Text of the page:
GP SoftwareTwitter
Opus FAQsManualCommandsObjects

Color Management


#1

As a photographer I would dearly like to see a color management option within the viewer to select .icc profiles as I believe ACDSee pro and iview media do. I work on my photographs in Adobe Photoshop using the Adobe RGB Color space and if I view the pictures with the Opus Viewer the colors are substantially different.


#2

I can't believe that dOpus' viewer is not yet color managed. I don't know if you are aware, but almost all good TFT monitors are already wide gamut. User base is getting bigger and bigger nowadays, and so is the need for color aware applications...

It would be great to hear a comment from the dev team on this.

Best regards,
jj


#3

Well Opus is supposed to be a file manager, not a colour manager :slight_smile:


#4

A pity. Will have to byu FastPictureViewer for this. Thanks for clearing it up.


#5

I'm requesting same. D.O need color management or else I wont buy it for my small company.


#6

It is perfectly possible to have the colour of images in Opus match what you see in Photoshop and then have those results reflected in your printer. It depends on how much work you are prepared to put into calibrating your monitor and your printer and setting up a colour workflow properly.

Things are much easier nowadays now that there are monitors on the market than can be hardware calibrated, but if you regularly profile your monitor with a tool like iProfile, you can get your images to match perfectly with or without Opus's colour management.

But take it from one who has been working with Icc profiles in the printing industry for 20 years, if you want perfect colour matching you will need to put the work in and order plenty of aspirin.

Lesson 2: Converting to CMYK


#7

bilde

Thanks for fast reply!

Check my new thread on this subject in "Help and Support", I found how I can enable color-managed in D.Opus but there is no way to manually select what profile to use.. This is a big problem, because your monitor is not 100% identical calibrated to the sRGB space that D.Opus calculate from, so you have to go in and manually select your last ICC profile from calibration to get identical match from program to program, unless D.Opus can use the last ICC in the folder where ICC is, but that is also a scary thought..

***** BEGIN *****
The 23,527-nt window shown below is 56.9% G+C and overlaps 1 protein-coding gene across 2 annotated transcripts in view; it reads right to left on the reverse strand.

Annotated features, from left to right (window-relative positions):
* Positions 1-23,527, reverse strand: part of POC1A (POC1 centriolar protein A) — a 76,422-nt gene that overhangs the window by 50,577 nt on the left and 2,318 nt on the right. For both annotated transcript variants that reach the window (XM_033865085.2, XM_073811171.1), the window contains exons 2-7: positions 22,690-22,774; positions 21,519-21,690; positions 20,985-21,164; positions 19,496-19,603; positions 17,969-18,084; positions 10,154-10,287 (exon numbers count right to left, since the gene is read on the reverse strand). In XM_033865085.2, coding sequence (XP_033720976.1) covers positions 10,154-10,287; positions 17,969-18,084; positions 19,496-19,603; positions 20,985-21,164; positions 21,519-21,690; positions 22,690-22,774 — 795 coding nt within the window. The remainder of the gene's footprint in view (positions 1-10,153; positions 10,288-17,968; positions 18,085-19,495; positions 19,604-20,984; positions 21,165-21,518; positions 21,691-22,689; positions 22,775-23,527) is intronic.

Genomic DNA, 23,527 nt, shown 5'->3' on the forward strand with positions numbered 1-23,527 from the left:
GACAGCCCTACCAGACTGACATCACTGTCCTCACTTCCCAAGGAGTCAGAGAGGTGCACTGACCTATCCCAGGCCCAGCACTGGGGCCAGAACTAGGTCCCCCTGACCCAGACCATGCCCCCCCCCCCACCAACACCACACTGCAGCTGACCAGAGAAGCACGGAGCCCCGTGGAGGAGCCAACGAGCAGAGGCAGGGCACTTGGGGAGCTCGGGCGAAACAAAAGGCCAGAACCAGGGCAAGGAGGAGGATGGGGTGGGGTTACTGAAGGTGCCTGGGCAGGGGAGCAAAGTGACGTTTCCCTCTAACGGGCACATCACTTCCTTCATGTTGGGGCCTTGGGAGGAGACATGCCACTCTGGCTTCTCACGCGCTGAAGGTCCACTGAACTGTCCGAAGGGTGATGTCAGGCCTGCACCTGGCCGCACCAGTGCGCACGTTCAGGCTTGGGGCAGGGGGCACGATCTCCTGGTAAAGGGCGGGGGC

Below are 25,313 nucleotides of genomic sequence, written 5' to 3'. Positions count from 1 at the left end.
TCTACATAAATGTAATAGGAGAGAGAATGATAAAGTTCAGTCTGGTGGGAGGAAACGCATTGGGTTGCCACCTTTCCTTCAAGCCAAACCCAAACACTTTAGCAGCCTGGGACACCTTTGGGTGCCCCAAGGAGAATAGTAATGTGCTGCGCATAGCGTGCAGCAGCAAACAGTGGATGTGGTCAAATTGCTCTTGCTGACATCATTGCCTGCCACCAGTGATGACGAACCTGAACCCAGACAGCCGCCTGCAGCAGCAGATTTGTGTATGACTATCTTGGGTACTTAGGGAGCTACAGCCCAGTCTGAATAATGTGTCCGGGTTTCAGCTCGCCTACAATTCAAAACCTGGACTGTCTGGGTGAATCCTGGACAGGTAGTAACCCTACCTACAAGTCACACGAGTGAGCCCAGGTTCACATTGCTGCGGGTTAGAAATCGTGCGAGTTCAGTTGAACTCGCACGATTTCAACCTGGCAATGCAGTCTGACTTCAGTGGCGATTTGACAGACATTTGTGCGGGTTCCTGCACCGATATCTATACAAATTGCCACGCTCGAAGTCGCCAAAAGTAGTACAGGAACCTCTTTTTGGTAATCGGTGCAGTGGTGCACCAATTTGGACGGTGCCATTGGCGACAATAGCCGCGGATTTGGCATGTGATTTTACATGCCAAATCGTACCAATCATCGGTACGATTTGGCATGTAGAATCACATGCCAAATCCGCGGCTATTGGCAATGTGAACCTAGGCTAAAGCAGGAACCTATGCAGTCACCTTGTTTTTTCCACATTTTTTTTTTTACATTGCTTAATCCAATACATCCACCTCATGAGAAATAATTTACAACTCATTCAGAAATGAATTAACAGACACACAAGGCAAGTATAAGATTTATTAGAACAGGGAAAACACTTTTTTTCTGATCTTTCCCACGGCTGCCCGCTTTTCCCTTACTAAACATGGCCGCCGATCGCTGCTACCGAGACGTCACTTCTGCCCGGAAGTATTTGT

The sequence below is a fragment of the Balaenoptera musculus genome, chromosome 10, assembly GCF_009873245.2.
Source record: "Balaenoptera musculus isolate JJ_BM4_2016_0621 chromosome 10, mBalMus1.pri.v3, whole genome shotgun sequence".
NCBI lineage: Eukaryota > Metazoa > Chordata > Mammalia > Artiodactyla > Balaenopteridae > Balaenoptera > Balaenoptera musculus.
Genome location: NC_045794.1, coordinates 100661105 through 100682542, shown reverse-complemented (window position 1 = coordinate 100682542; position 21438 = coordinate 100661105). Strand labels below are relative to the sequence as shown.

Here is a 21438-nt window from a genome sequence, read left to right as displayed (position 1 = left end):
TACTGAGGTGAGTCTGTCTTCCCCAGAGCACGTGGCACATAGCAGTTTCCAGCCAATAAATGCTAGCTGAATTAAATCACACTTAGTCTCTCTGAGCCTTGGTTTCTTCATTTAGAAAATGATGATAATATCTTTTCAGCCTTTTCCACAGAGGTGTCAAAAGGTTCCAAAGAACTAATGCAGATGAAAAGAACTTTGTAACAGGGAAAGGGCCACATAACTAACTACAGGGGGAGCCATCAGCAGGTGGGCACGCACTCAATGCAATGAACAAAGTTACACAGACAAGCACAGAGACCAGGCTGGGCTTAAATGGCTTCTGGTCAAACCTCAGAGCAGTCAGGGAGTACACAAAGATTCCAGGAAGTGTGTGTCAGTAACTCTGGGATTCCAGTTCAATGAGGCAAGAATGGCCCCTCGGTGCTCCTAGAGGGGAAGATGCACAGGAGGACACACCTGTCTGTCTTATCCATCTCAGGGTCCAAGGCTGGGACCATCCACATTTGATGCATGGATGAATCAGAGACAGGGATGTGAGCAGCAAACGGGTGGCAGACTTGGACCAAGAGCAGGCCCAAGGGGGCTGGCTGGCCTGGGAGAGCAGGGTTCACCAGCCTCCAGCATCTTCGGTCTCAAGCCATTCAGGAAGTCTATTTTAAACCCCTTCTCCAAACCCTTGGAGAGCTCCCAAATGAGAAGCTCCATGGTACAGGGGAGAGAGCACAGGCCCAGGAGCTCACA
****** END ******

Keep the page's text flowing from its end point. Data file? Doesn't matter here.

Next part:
I'm already putting a lot of work in to color manage our workflows here in our small company. We have wide gamut monitors with profiling directly into monitor via i1 Display Pro. I also use PhaseOne CaptureOne Pro V11 and Adobe Suite, but no matter what I do I cannot match viewer of D.Opus to what I see in any other color managed program. This is why I believe D.Opus use default sRGB representation of what it needs to render and not last calibrated profile. (Yes my software also save ICC profile for Winblows because Winblows sucky color-management...)

So I have tried all, there are no way to get the view matching between D.Opus and Lightroom, Photoshop, CaptureOne Pro, etc.. Actually XnView show more accurate colors than D.Opus because I can use my .ICC profile in advanced settings, and I can't do that in D.Opus...

I never ever convert to CMYK anymore, AdobeRGB TIFF 16bit all the way. The printer I use (Epson 9xxxx series) can print whatever you feet it within AdobeRGB colorspace.

I hope DEV team of D.Opus will add an advanced option to select what ICC to use for rendering images, or else I have to find me another program :-/

Excuse my rusty English

Best regards,
Aleksander


#8

Please keep things to one thread instead of bumping/creating 3 different ones.


#9

Sorry for that, I did not see this was happening. I can delete thread I made earlier.

I see you're an developer, is it "much to" add such an option? To add manually select monitor profile like you can in XnView (free)

This is possibly the only dealbreaker I have with D.Opus so far. And also that it does not like wide gamut monitor profiles, I calibrated monitor towards AdobeRGB primaries and all colors is oversaturated within program.

Thank you

Aleksander